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Re: [Bug-wget] GSoC15: Speed up Wget's Download Mechanism

From: Darshit Shah
Subject: Re: [Bug-wget] GSoC15: Speed up Wget's Download Mechanism
Date: Thu, 30 Apr 2015 11:19:15 +0530
User-agent: Mutt/1.5.23 (2014-03-12)

Hi Hubert!

Congrats on your selection. I look forward to a great summer of code in Wget this time around.

On 04/29, Hubert Tarasiuk wrote:
Hello developers,

My proposal for *Speed up Wget's Download Mechanism* has been accepted
by the mentors!

There are two tasks to be done there:
- conditional GET requests (if-modified-since) (RFC7232)
- TCP Fast Open (RFC7413)

A summarized version of my proposal is available:

IMHO it is quite obvious how the first feature should be implemented in
Wget. However, there is some more moving around needed to use TFO. I
have proposed two possible ways in the above PDF. Perhaps you can
express your opinion about the approaches, or you have another idea for
accomplishing it?

There's two separate points I want to make here:

1. With respect to the changes in the Wget source, I think it is saner to merge the connect methods. Just ensure that we can handle proxies and FTP connections without any code duplication. I don't think there should be anything special when making a HTTPS connection? 2. Regarding the socket options, we should spend some more time evaluating our options. My understanding of TCP_CORK is that it may be a useful option for Servers, but it doesn't really affect TCP clients in any useful way. This is because TCP_CORK modifies the minimum TCP packet size by buffering for as much data before sending it out. With the small request sizes that a HTTP client would generally send, I think it is better to follow Nagle's algorithm, since TCP_CORK will not afford us any noticeable advantage. On the other hand, it's non-portability will be a nightmare for us when trying to support OSX, BSD and Windows.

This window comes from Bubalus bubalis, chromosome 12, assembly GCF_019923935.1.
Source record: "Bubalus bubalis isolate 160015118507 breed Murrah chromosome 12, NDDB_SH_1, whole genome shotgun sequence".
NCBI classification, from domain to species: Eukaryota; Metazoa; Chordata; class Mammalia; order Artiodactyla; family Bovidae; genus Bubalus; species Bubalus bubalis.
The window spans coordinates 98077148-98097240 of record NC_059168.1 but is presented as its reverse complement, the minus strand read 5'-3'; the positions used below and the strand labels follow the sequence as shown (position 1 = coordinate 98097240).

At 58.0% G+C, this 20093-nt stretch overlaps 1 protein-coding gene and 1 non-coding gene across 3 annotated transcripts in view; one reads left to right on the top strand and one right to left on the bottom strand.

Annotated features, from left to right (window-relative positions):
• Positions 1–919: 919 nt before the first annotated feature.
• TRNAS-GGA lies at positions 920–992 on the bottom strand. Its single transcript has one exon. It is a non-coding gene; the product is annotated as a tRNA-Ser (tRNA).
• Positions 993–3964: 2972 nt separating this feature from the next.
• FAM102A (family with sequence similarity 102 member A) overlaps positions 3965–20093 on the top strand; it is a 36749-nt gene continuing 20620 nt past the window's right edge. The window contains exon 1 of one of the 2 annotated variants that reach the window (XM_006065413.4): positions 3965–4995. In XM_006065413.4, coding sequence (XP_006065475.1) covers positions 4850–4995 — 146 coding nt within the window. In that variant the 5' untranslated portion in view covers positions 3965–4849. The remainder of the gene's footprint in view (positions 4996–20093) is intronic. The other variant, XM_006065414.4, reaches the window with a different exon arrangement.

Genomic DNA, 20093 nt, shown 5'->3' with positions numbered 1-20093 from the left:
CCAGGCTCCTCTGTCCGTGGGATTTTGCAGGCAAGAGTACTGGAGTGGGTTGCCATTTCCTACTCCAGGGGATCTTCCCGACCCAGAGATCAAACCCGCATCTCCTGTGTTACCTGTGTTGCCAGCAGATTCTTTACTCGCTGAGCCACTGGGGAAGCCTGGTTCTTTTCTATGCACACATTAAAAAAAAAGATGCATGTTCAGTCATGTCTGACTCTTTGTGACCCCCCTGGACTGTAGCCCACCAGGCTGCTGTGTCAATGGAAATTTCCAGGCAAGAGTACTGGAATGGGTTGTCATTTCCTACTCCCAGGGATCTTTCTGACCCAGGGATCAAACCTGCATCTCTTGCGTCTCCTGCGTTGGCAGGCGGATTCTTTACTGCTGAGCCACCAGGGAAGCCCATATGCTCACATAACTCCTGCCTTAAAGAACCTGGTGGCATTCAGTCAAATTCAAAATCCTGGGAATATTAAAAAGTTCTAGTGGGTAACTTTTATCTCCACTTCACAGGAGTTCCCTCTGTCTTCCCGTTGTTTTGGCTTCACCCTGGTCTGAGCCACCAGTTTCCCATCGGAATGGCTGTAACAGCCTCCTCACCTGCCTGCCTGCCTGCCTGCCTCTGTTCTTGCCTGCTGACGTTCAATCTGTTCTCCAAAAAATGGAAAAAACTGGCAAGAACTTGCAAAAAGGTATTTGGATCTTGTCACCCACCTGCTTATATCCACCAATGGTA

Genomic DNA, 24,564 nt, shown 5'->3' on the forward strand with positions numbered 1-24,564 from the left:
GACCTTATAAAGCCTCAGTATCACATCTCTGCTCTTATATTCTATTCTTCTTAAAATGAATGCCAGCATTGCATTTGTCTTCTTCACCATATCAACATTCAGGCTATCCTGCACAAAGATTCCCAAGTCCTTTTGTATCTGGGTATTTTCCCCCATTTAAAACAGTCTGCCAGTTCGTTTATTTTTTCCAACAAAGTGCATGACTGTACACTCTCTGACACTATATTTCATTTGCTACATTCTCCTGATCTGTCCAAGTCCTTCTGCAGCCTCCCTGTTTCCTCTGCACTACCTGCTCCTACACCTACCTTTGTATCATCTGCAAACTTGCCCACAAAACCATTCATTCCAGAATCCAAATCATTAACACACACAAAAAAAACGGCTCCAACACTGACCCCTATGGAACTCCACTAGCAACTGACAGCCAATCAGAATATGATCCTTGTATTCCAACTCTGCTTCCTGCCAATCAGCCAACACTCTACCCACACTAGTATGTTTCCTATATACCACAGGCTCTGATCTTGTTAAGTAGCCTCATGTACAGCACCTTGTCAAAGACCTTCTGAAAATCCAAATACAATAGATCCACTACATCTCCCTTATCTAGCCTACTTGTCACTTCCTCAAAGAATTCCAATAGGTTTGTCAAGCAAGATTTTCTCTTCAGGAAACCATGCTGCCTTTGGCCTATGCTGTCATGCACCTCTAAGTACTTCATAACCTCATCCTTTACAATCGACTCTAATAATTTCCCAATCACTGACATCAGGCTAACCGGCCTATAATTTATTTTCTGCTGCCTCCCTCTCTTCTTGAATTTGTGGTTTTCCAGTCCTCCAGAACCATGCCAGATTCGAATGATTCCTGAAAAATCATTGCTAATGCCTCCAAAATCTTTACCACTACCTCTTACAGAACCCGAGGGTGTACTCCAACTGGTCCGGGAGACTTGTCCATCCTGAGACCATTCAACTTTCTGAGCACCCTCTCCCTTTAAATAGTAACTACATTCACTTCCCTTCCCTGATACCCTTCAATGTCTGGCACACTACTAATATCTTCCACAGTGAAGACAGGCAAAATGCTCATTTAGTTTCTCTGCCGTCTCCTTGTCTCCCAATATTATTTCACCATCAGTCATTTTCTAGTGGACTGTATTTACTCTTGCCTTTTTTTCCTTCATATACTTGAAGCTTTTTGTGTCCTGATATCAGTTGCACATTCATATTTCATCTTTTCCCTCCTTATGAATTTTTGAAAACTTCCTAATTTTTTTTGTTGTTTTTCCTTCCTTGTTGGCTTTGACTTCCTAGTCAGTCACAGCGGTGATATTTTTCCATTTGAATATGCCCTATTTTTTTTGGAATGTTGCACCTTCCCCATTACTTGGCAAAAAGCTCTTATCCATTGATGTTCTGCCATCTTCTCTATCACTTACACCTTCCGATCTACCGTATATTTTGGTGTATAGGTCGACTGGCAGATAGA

Another issue I am thinking about is how to test the TFO feature. I am
not very familiar with network API in Python, but my first idea would be
to count the TCP segments sent and received and/or to check that the
first packet (with SYN flag) contains data (the request). What do you think?

I haven't gone through this code thoroughly yet, but they tried to reproduce the results of the original TFO whitepaper using a Python HTTP Server, like the one we use for our test suite. Maybe we can borrow some code from them?

I will be thankful for any other suggestions, as well.

Have a good day,

Thanking You,
Darshit Shah

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